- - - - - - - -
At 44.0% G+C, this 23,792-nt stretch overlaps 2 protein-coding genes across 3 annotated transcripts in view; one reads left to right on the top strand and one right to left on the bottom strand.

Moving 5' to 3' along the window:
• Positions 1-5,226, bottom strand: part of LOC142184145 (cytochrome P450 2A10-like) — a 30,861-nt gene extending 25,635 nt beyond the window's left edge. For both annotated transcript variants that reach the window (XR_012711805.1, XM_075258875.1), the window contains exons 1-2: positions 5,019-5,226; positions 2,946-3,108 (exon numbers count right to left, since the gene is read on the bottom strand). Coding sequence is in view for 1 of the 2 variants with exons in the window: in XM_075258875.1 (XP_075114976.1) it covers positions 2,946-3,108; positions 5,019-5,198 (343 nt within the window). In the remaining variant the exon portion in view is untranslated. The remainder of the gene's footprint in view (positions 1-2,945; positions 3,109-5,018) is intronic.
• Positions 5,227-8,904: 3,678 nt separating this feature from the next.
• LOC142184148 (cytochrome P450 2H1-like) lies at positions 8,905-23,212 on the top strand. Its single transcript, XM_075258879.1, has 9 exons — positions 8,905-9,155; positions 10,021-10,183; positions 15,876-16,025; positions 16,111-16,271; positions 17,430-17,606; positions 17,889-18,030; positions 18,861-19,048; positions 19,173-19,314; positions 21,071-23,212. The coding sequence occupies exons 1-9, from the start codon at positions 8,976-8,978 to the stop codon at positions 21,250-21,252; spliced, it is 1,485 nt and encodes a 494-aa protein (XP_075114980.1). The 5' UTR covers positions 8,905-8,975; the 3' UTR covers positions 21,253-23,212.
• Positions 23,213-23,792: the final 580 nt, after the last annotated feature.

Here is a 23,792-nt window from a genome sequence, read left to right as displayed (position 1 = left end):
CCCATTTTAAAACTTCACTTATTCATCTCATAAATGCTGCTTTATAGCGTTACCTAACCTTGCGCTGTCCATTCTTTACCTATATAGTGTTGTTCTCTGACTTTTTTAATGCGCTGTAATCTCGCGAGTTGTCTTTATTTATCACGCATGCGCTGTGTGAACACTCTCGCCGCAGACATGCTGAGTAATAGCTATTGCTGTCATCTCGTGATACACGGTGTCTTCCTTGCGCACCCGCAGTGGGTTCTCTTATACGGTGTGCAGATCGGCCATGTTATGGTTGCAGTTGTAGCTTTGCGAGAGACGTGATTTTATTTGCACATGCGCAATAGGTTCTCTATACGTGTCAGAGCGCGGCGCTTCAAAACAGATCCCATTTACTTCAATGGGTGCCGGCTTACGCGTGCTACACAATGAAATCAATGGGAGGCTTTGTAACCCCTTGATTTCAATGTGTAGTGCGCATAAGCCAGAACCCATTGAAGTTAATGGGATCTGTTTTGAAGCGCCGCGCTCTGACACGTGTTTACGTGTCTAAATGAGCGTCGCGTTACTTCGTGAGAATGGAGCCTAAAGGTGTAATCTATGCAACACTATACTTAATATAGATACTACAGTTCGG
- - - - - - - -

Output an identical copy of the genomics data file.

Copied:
At 44.0% G+C, this 23,792-nt stretch overlaps 2 protein-coding genes across 3 annotated transcripts in view; one reads left to right on the top strand and one right to left on the bottom strand.

Moving 5' to 3' along the window:
• Positions 1-5,226, bottom strand: part of LOC142184145 (cytochrome P450 2A10-like) — a 30,861-nt gene extending 25,635 nt beyond the window's left edge. For both annotated transcript variants that reach the window (XR_012711805.1, XM_075258875.1), the window contains exons 1-2: positions 5,019-5,226; positions 2,946-3,108 (exon numbers count right to left, since the gene is read on the bottom strand). Coding sequence is in view for 1 of the 2 variants with exons in the window: in XM_075258875.1 (XP_075114976.1) it covers positions 2,946-3,108; positions 5,019-5,198 (343 nt within the window). In the remaining variant the exon portion in view is untranslated. The remainder of the gene's footprint in view (positions 1-2,945; positions 3,109-5,018) is intronic.
• Positions 5,227-8,904: 3,678 nt separating this feature from the next.
• LOC142184148 (cytochrome P450 2H1-like) lies at positions 8,905-23,212 on the top strand. Its single transcript, XM_075258879.1, has 9 exons — positions 8,905-9,155; positions 10,021-10,183; positions 15,876-16,025; positions 16,111-16,271; positions 17,430-17,606; positions 17,889-18,030; positions 18,861-19,048; positions 19,173-19,314; positions 21,071-23,212. The coding sequence occupies exons 1-9, from the start codon at positions 8,976-8,978 to the stop codon at positions 21,250-21,252; spliced, it is 1,485 nt and encodes a 494-aa protein (XP_075114980.1). The 5' UTR covers positions 8,905-8,975; the 3' UTR covers positions 21,253-23,212.
• Positions 23,213-23,792: the final 580 nt, after the last annotated feature.

Here is a 23,792-nt window from a genome sequence, read left to right as displayed (position 1 = left end):
CCCATTTTAAAACTTCACTTATTCATCTCATAAATGCTGCTTTATAGCGTTACCTAACCTTGCGCTGTCCATTCTTTACCTATATAGTGTTGTTCTCTGACTTTTTTAATGCGCTGTAATCTCGCGAGTTGTCTTTATTTATCACGCATGCGCTGTGTGAACACTCTCGCCGCAGACATGCTGAGTAATAGCTATTGCTGTCATCTCGTGATACACGGTGTCTTCCTTGCGCACCCGCAGTGGGTTCTCTTATACGGTGTGCAGATCGGCCATGTTATGGTTGCAGTTGTAGCTTTGCGAGAGACGTGATTTTATTTGCACATGCGCAATAGGTTCTCTATACGTGTCAGAGCGCGGCGCTTCAAAACAGATCCCATTTACTTCAATGGGTGCCGGCTTACGCGTGCTACACAATGAAATCAATGGGAGGCTTTGTAACCCCTTGATTTCAATGTGTAGTGCGCATAAGCCAGAACCCATTGAAGTTAATGGGATCTGTTTTGAAGCGCCGCGCTCTGACACGTGTTTACGTGTCTAAATGAGCGTCGCGTTACTTCGTGAGAATGGAGCCTAAAGGTGTAATCTATGCAACACTATACTTAATATAGATACTACAGTTCGG